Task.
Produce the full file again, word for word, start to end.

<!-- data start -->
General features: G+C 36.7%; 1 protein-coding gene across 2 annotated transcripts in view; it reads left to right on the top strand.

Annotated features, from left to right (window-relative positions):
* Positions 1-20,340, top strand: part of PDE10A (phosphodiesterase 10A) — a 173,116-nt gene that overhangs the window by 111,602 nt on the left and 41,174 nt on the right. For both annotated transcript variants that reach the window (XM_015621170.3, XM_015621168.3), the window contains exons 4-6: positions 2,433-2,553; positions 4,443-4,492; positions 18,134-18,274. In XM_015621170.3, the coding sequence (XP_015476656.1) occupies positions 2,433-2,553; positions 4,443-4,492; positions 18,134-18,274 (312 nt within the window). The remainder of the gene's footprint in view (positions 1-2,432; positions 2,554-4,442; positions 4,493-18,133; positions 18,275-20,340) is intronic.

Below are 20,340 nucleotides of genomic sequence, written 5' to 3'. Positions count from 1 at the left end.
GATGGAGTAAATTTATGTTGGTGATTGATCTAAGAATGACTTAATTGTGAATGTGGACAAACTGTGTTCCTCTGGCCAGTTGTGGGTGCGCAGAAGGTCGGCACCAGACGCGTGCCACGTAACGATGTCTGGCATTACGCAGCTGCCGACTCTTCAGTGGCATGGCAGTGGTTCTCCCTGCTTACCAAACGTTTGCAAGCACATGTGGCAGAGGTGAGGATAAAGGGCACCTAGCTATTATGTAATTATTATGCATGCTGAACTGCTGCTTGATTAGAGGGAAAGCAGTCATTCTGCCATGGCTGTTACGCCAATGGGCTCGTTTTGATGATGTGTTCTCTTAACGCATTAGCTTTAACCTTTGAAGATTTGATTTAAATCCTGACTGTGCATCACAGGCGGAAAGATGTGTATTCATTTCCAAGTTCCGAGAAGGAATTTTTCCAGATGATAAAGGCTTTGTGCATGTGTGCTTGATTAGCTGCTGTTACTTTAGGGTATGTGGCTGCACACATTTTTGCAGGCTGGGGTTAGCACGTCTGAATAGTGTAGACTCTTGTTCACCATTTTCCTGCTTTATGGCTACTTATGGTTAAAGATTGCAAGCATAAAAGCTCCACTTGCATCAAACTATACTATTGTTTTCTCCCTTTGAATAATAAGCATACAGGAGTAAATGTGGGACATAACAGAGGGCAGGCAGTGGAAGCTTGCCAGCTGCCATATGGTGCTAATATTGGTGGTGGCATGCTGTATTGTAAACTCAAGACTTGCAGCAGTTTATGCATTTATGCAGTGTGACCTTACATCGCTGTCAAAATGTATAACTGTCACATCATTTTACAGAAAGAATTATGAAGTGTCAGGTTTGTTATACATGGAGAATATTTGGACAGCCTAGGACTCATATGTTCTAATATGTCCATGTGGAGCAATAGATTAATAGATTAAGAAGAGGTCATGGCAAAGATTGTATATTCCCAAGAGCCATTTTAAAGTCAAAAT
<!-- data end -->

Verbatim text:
General features: G+C 36.7%; 1 protein-coding gene across 2 annotated transcripts in view; it reads left to right on the top strand.

Annotated features, from left to right (window-relative positions):
* Positions 1-20,340, top strand: part of PDE10A (phosphodiesterase 10A) — a 173,116-nt gene that overhangs the window by 111,602 nt on the left and 41,174 nt on the right. For both annotated transcript variants that reach the window (XM_015621170.3, XM_015621168.3), the window contains exons 4-6: positions 2,433-2,553; positions 4,443-4,492; positions 18,134-18,274. In XM_015621170.3, the coding sequence (XP_015476656.1) occupies positions 2,433-2,553; positions 4,443-4,492; positions 18,134-18,274 (312 nt within the window). The remainder of the gene's footprint in view (positions 1-2,432; positions 2,554-4,442; positions 4,493-18,133; positions 18,275-20,340) is intronic.

Below are 20,340 nucleotides of genomic sequence, written 5' to 3'. Positions count from 1 at the left end.
GATGGAGTAAATTTATGTTGGTGATTGATCTAAGAATGACTTAATTGTGAATGTGGACAAACTGTGTTCCTCTGGCCAGTTGTGGGTGCGCAGAAGGTCGGCACCAGACGCGTGCCACGTAACGATGTCTGGCATTACGCAGCTGCCGACTCTTCAGTGGCATGGCAGTGGTTCTCCCTGCTTACCAAACGTTTGCAAGCACATGTGGCAGAGGTGAGGATAAAGGGCACCTAGCTATTATGTAATTATTATGCATGCTGAACTGCTGCTTGATTAGAGGGAAAGCAGTCATTCTGCCATGGCTGTTACGCCAATGGGCTCGTTTTGATGATGTGTTCTCTTAACGCATTAGCTTTAACCTTTGAAGATTTGATTTAAATCCTGACTGTGCATCACAGGCGGAAAGATGTGTATTCATTTCCAAGTTCCGAGAAGGAATTTTTCCAGATGATAAAGGCTTTGTGCATGTGTGCTTGATTAGCTGCTGTTACTTTAGGGTATGTGGCTGCACACATTTTTGCAGGCTGGGGTTAGCACGTCTGAATAGTGTAGACTCTTGTTCACCATTTTCCTGCTTTATGGCTACTTATGGTTAAAGATTGCAAGCATAAAAGCTCCACTTGCATCAAACTATACTATTGTTTTCTCCCTTTGAATAATAAGCATACAGGAGTAAATGTGGGACATAACAGAGGGCAGGCAGTGGAAGCTTGCCAGCTGCCATATGGTGCTAATATTGGTGGTGGCATGCTGTATTGTAAACTCAAGACTTGCAGCAGTTTATGCATTTATGCAGTGTGACCTTACATCGCTGTCAAAATGTATAACTGTCACATCATTTTACAGAAAGAATTATGAAGTGTCAGGTTTGTTATACATGGAGAATATTTGGACAGCCTAGGACTCATATGTTCTAATATGTCCATGTGGAGCAATAGATTAATAGATTAAGAAGAGGTCATGGCAAAGATTGTATATTCCCAAGAGCCATTTTAAAGTCAAAAT